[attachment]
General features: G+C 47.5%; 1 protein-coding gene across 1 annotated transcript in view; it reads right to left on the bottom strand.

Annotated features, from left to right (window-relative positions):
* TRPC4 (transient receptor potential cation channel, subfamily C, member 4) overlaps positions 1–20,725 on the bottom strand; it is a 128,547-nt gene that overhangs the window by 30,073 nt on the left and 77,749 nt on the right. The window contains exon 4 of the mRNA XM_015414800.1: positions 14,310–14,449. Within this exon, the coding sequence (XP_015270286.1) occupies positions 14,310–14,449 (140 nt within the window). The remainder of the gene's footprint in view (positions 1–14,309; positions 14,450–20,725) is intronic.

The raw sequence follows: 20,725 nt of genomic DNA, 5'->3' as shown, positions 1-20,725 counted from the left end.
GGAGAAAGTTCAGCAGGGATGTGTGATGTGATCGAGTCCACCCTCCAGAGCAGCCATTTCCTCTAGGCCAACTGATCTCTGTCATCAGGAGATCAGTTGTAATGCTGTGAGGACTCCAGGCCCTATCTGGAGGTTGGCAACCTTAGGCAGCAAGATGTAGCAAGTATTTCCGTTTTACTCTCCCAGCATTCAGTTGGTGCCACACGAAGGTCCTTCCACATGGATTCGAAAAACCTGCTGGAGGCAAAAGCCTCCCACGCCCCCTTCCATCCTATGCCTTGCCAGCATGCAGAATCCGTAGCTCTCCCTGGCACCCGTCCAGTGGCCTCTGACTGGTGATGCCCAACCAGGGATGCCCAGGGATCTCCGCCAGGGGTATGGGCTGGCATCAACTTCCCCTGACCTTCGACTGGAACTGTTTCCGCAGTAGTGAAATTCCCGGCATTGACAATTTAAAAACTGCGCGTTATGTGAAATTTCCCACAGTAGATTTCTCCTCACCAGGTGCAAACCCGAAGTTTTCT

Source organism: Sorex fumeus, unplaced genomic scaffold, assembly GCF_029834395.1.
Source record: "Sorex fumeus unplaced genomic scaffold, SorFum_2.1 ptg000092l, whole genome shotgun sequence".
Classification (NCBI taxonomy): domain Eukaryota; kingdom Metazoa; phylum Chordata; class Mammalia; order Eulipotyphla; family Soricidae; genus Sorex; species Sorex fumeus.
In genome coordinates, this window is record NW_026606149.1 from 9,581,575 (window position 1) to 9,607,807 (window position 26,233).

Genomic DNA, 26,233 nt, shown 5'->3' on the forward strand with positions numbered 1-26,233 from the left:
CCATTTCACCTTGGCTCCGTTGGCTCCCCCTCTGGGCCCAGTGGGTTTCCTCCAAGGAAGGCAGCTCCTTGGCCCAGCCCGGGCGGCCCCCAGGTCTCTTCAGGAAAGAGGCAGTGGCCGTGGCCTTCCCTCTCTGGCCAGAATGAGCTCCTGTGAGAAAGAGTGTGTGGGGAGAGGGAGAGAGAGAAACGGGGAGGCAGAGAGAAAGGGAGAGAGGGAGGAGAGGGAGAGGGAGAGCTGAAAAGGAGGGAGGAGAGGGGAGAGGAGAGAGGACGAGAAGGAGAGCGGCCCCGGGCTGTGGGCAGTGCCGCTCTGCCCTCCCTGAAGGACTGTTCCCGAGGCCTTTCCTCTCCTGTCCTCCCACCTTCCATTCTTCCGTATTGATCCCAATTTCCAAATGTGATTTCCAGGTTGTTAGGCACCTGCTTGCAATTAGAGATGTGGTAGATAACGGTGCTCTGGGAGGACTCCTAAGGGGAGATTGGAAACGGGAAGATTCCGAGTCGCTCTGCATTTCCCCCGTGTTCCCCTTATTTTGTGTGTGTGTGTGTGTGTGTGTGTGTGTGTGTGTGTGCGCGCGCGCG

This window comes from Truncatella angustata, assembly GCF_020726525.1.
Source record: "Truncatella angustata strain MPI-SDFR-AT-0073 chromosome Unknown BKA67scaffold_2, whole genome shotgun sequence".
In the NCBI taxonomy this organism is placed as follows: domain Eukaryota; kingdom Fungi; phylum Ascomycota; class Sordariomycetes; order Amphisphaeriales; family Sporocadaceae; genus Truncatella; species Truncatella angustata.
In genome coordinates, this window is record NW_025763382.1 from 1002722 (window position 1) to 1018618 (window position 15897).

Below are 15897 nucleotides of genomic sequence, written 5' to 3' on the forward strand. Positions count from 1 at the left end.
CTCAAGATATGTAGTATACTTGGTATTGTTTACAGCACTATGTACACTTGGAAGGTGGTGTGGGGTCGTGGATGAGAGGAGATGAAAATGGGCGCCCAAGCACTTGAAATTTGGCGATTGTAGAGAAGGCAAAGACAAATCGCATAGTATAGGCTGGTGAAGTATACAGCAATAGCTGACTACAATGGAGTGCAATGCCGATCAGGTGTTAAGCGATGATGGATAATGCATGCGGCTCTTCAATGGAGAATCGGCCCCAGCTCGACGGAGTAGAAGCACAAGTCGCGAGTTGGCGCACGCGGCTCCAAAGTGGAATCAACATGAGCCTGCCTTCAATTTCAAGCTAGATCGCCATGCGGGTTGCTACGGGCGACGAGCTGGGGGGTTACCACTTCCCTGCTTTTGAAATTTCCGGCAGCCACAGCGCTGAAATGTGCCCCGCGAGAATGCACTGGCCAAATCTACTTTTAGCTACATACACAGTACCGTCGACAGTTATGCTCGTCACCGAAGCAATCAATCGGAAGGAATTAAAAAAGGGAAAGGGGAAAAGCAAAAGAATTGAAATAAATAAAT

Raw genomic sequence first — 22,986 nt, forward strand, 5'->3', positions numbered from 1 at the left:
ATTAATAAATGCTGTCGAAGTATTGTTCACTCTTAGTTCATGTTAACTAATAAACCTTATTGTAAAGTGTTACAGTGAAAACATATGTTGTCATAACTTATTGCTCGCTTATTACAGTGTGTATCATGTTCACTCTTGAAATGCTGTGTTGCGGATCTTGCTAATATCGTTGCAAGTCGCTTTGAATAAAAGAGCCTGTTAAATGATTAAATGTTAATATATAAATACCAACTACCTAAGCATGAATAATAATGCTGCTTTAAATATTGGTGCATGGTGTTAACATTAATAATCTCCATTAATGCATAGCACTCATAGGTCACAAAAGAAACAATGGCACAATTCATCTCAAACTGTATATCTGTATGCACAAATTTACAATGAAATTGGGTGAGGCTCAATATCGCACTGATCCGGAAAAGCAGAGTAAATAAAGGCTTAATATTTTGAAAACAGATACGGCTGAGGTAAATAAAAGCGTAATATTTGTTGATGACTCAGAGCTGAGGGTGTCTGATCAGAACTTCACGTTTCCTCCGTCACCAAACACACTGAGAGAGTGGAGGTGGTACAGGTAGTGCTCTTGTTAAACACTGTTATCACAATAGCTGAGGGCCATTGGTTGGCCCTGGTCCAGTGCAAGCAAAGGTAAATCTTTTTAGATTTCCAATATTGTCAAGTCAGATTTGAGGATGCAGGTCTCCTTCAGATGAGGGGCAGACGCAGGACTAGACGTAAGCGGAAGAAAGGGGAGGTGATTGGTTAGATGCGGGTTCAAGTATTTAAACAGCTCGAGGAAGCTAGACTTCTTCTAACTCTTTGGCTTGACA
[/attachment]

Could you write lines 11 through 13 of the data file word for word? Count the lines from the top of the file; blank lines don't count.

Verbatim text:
CCATTTCACCTTGGCTCCGTTGGCTCCCCCTCTGGGCCCAGTGGGTTTCCTCCAAGGAAGGCAGCTCCTTGGCCCAGCCCGGGCGGCCCCCAGGTCTCTTCAGGAAAGAGGCAGTGGCCGTGGCCTTCCCTCTCTGGCCAGAATGAGCTCCTGTGAGAAAGAGTGTGTGGGGAGAGGGAGAGAGAGAAACGGGGAGGCAGAGAGAAAGGGAGAGAGGGAGGAGAGGGAGAGGGAGAGCTGAAAAGGAGGGAGGAGAGGGGAGAGGAGAGAGGACGAGAAGGAGAGCGGCCCCGGGCTGTGGGCAGTGCCGCTCTGCCCTCCCTGAAGGACTGTTCCCGAGGCCTTTCCTCTCCTGTCCTCCCACCTTCCATTCTTCCGTATTGATCCCAATTTCCAAATGTGATTTCCAGGTTGTTAGGCACCTGCTTGCAATTAGAGATGTGGTAGATAACGGTGCTCTGGGAGGACTCCTAAGGGGAGATTGGAAACGGGAAGATTCCGAGTCGCTCTGCATTTCCCCCGTGTTCCCCTTATTTTGTGTGTGTGTGTGTGTGTGTGTGTGTGTGTGTGTGTGCGCGCGCGCG

This window comes from Truncatella angustata, assembly GCF_020726525.1.
Source record: "Truncatella angustata strain MPI-SDFR-AT-0073 chromosome Unknown BKA67scaffold_2, whole genome shotgun sequence".